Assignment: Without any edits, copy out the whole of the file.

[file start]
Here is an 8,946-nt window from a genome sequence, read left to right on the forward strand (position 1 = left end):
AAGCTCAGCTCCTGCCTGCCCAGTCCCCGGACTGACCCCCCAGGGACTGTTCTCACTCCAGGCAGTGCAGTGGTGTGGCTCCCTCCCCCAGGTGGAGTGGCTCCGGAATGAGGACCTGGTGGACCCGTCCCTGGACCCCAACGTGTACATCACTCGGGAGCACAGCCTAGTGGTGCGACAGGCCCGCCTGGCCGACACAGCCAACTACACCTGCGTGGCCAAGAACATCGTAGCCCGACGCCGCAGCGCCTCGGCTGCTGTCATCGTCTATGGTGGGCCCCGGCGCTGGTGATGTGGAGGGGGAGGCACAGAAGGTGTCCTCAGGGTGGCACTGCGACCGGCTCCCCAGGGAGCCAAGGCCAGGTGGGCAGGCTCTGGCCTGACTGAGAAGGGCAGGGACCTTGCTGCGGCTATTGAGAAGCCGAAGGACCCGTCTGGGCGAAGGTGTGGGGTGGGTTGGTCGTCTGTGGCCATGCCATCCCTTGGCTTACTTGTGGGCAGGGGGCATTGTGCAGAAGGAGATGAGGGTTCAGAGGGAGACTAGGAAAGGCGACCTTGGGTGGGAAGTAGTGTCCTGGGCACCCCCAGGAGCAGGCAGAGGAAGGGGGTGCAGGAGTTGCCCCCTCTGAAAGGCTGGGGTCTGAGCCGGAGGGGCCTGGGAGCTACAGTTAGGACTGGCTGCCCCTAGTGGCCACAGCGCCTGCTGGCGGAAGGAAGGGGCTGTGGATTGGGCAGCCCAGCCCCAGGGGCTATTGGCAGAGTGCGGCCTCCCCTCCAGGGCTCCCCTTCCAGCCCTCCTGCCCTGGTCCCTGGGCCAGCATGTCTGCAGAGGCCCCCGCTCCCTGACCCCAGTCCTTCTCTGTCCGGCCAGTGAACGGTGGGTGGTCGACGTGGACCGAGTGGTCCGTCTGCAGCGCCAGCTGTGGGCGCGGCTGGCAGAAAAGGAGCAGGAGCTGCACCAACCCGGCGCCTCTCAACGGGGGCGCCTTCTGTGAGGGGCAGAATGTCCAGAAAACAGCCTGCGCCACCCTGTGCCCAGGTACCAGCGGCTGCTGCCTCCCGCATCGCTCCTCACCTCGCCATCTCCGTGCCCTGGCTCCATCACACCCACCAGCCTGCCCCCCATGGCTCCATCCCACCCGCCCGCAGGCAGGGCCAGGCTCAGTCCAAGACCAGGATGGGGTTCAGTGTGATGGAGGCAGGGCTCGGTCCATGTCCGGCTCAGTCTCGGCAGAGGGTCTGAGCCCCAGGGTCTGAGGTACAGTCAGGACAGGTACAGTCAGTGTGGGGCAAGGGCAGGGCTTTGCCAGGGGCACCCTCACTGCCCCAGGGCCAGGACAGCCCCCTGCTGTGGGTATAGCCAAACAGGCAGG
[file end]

Here is an 8,946-nt window from a genome sequence, read left to right on the forward strand (position 1 = left end):
AAGCTCAGCTCCTGCCTGCCCAGTCCCCGGACTGACCCCCCAGGGACTGTTCTCACTCCAGGCAGTGCAGTGGTGTGGCTCCCTCCCCCAGGTGGAGTGGCTCCGGAATGAGGACCTGGTGGACCCGTCCCTGGACCCCAACGTGTACATCACTCGGGAGCACAGCCTAGTGGTGCGACAGGCCCGCCTGGCCGACACAGCCAACTACACCTGCGTGGCCAAGAACATCGTAGCCCGACGCCGCAGCGCCTCGGCTGCTGTCATCGTCTATGGTGGGCCCCGGCGCTGGTGATGTGGAGGGGGAGGCACAGAAGGTGTCCTCAGGGTGGCACTGCGACCGGCTCCCCAGGGAGCCAAGGCCAGGTGGGCAGGCTCTGGCCTGACTGAGAAGGGCAGGGACCTTGCTGCGGCTATTGAGAAGCCGAAGGACCCGTCTGGGCGAAGGTGTGGGGTGGGTTGGTCGTCTGTGGCCATGCCATCCCTTGGCTTACTTGTGGGCAGGGGGCATTGTGCAGAAGGAGATGAGGGTTCAGAGGGAGACTAGGAAAGGCGACCTTGGGTGGGAAGTAGTGTCCTGGGCACCCCCAGGAGCAGGCAGAGGAAGGGGGTGCAGGAGTTGCCCCCTCTGAAAGGCTGGGGTCTGAGCCGGAGGGGCCTGGGAGCTACAGTTAGGACTGGCTGCCCCTAGTGGCCACAGCGCCTGCTGGCGGAAGGAAGGGGCTGTGGATTGGGCAGCCCAGCCCCAGGGGCTATTGGCAGAGTGCGGCCTCCCCTCCAGGGCTCCCCTTCCAGCCCTCCTGCCCTGGTCCCTGGGCCAGCATGTCTGCAGAGGCCCCCGCTCCCTGACCCCAGTCCTTCTCTGTCCGGCCAGTGAACGGTGGGTGGTCGACGTGGACCGAGTGGTCCGTCTGCAGCGCCAGCTGTGGGCGCGGCTGGCAGAAAAGGAGCAGGAGCTGCACCAACCCGGCGCCTCTCAACGGGGGCGCCTTCTGTGAGGGGCAGAATGTCCAGAAAACAGCCTGCGCCACCCTGTGCCCAGGTACCAGCGGCTGCTGCCTCCCGCATCGCTCCTCACCTCGCCATCTCCGTGCCCTGGCTCCATCACACCCACCAGCCTGCCCCCCATGGCTCCATCCCACCCGCCCGCAGGCAGGGCCAGGCTCAGTCCAAGACCAGGATGGGGTTCAGTGTGATGGAGGCAGGGCTCGGTCCATGTCCGGCTCAGTCTCGGCAGAGGGTCTGAGCCCCAGGGTCTGAGGTACAGTCAGGACAGGTACAGTCAGTGTGGGGCAAGGGCAGGGCTTTGCCAGGGGCACCCTCACTGCCCCAGGGCCAGGACAGCCCCCTGCTGTGGGTATAGCCAAACAGGCAGG